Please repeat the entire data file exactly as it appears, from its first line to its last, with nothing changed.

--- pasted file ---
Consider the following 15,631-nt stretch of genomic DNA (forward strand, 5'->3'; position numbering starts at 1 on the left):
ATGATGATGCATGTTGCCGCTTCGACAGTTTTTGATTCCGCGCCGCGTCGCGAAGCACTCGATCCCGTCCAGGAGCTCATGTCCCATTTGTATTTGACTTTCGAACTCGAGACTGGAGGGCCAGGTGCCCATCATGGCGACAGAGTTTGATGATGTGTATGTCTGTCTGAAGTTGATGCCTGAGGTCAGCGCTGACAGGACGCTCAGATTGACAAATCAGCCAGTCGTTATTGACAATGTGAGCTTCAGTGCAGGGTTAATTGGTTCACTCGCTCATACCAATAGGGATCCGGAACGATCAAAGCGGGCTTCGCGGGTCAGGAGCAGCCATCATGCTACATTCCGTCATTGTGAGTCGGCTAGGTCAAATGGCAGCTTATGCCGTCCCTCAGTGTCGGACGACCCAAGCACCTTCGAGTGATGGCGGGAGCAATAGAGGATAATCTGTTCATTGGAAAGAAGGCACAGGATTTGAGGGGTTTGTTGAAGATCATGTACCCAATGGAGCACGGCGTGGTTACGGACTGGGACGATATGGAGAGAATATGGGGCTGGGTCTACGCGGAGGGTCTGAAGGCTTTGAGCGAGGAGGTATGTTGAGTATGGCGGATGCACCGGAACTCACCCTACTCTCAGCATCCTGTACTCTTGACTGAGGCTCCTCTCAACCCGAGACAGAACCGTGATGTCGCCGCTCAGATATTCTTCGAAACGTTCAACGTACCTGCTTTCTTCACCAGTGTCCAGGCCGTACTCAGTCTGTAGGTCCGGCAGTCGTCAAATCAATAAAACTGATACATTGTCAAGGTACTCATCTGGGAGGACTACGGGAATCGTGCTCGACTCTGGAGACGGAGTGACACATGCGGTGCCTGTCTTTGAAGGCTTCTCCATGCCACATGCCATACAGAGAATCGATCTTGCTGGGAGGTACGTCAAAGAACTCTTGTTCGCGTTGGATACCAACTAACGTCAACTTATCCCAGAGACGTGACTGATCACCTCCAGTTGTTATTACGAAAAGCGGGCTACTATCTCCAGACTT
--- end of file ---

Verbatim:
Consider the following 15,631-nt stretch of genomic DNA (forward strand, 5'->3'; position numbering starts at 1 on the left):
ATGATGATGCATGTTGCCGCTTCGACAGTTTTTGATTCCGCGCCGCGTCGCGAAGCACTCGATCCCGTCCAGGAGCTCATGTCCCATTTGTATTTGACTTTCGAACTCGAGACTGGAGGGCCAGGTGCCCATCATGGCGACAGAGTTTGATGATGTGTATGTCTGTCTGAAGTTGATGCCTGAGGTCAGCGCTGACAGGACGCTCAGATTGACAAATCAGCCAGTCGTTATTGACAATGTGAGCTTCAGTGCAGGGTTAATTGGTTCACTCGCTCATACCAATAGGGATCCGGAACGATCAAAGCGGGCTTCGCGGGTCAGGAGCAGCCATCATGCTACATTCCGTCATTGTGAGTCGGCTAGGTCAAATGGCAGCTTATGCCGTCCCTCAGTGTCGGACGACCCAAGCACCTTCGAGTGATGGCGGGAGCAATAGAGGATAATCTGTTCATTGGAAAGAAGGCACAGGATTTGAGGGGTTTGTTGAAGATCATGTACCCAATGGAGCACGGCGTGGTTACGGACTGGGACGATATGGAGAGAATATGGGGCTGGGTCTACGCGGAGGGTCTGAAGGCTTTGAGCGAGGAGGTATGTTGAGTATGGCGGATGCACCGGAACTCACCCTACTCTCAGCATCCTGTACTCTTGACTGAGGCTCCTCTCAACCCGAGACAGAACCGTGATGTCGCCGCTCAGATATTCTTCGAAACGTTCAACGTACCTGCTTTCTTCACCAGTGTCCAGGCCGTACTCAGTCTGTAGGTCCGGCAGTCGTCAAATCAATAAAACTGATACATTGTCAAGGTACTCATCTGGGAGGACTACGGGAATCGTGCTCGACTCTGGAGACGGAGTGACACATGCGGTGCCTGTCTTTGAAGGCTTCTCCATGCCACATGCCATACAGAGAATCGATCTTGCTGGGAGGTACGTCAAAGAACTCTTGTTCGCGTTGGATACCAACTAACGTCAACTTATCCCAGAGACGTGACTGATCACCTCCAGTTGTTATTACGAAAAGCGGGCTACTATCTCCAGACTT